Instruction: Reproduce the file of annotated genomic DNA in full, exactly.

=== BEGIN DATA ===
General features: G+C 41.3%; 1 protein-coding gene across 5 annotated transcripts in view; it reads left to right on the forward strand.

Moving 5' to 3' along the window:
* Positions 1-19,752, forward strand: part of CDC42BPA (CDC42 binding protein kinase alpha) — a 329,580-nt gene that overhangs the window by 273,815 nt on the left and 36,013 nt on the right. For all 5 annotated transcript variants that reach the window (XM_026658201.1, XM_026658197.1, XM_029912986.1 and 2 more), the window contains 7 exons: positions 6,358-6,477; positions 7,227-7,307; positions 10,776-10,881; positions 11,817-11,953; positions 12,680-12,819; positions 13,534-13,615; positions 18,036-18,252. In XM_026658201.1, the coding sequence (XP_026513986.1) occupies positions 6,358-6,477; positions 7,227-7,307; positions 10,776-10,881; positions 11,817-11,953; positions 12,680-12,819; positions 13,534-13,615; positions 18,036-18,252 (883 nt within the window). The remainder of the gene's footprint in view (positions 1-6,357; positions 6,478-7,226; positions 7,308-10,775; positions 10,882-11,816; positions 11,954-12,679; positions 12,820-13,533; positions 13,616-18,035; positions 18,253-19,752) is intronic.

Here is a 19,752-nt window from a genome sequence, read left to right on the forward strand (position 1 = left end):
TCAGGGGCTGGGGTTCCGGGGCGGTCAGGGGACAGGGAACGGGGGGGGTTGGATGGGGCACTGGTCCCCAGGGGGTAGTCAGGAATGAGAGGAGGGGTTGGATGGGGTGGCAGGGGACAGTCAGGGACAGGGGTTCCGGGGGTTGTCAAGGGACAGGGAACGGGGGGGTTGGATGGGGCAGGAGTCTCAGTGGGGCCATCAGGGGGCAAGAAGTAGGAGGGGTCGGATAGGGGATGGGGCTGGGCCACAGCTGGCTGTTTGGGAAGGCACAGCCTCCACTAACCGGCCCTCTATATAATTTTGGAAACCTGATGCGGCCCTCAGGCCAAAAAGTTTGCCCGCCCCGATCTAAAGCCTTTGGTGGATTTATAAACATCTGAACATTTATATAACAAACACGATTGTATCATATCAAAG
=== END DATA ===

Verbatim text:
General features: G+C 41.3%; 1 protein-coding gene across 5 annotated transcripts in view; it reads left to right on the forward strand.

Moving 5' to 3' along the window:
* Positions 1-19,752, forward strand: part of CDC42BPA (CDC42 binding protein kinase alpha) — a 329,580-nt gene that overhangs the window by 273,815 nt on the left and 36,013 nt on the right. For all 5 annotated transcript variants that reach the window (XM_026658201.1, XM_026658197.1, XM_029912986.1 and 2 more), the window contains 7 exons: positions 6,358-6,477; positions 7,227-7,307; positions 10,776-10,881; positions 11,817-11,953; positions 12,680-12,819; positions 13,534-13,615; positions 18,036-18,252. In XM_026658201.1, the coding sequence (XP_026513986.1) occupies positions 6,358-6,477; positions 7,227-7,307; positions 10,776-10,881; positions 11,817-11,953; positions 12,680-12,819; positions 13,534-13,615; positions 18,036-18,252 (883 nt within the window). The remainder of the gene's footprint in view (positions 1-6,357; positions 6,478-7,226; positions 7,308-10,775; positions 10,882-11,816; positions 11,954-12,679; positions 12,820-13,533; positions 13,616-18,035; positions 18,253-19,752) is intronic.

Here is a 19,752-nt window from a genome sequence, read left to right on the forward strand (position 1 = left end):
TCAGGGGCTGGGGTTCCGGGGCGGTCAGGGGACAGGGAACGGGGGGGGTTGGATGGGGCACTGGTCCCCAGGGGGTAGTCAGGAATGAGAGGAGGGGTTGGATGGGGTGGCAGGGGACAGTCAGGGACAGGGGTTCCGGGGGTTGTCAAGGGACAGGGAACGGGGGGGTTGGATGGGGCAGGAGTCTCAGTGGGGCCATCAGGGGGCAAGAAGTAGGAGGGGTCGGATAGGGGATGGGGCTGGGCCACAGCTGGCTGTTTGGGAAGGCACAGCCTCCACTAACCGGCCCTCTATATAATTTTGGAAACCTGATGCGGCCCTCAGGCCAAAAAGTTTGCCCGCCCCGATCTAAAGCCTTTGGTGGATTTATAAACATCTGAACATTTATATAACAAACACGATTGTATCATATCAAAG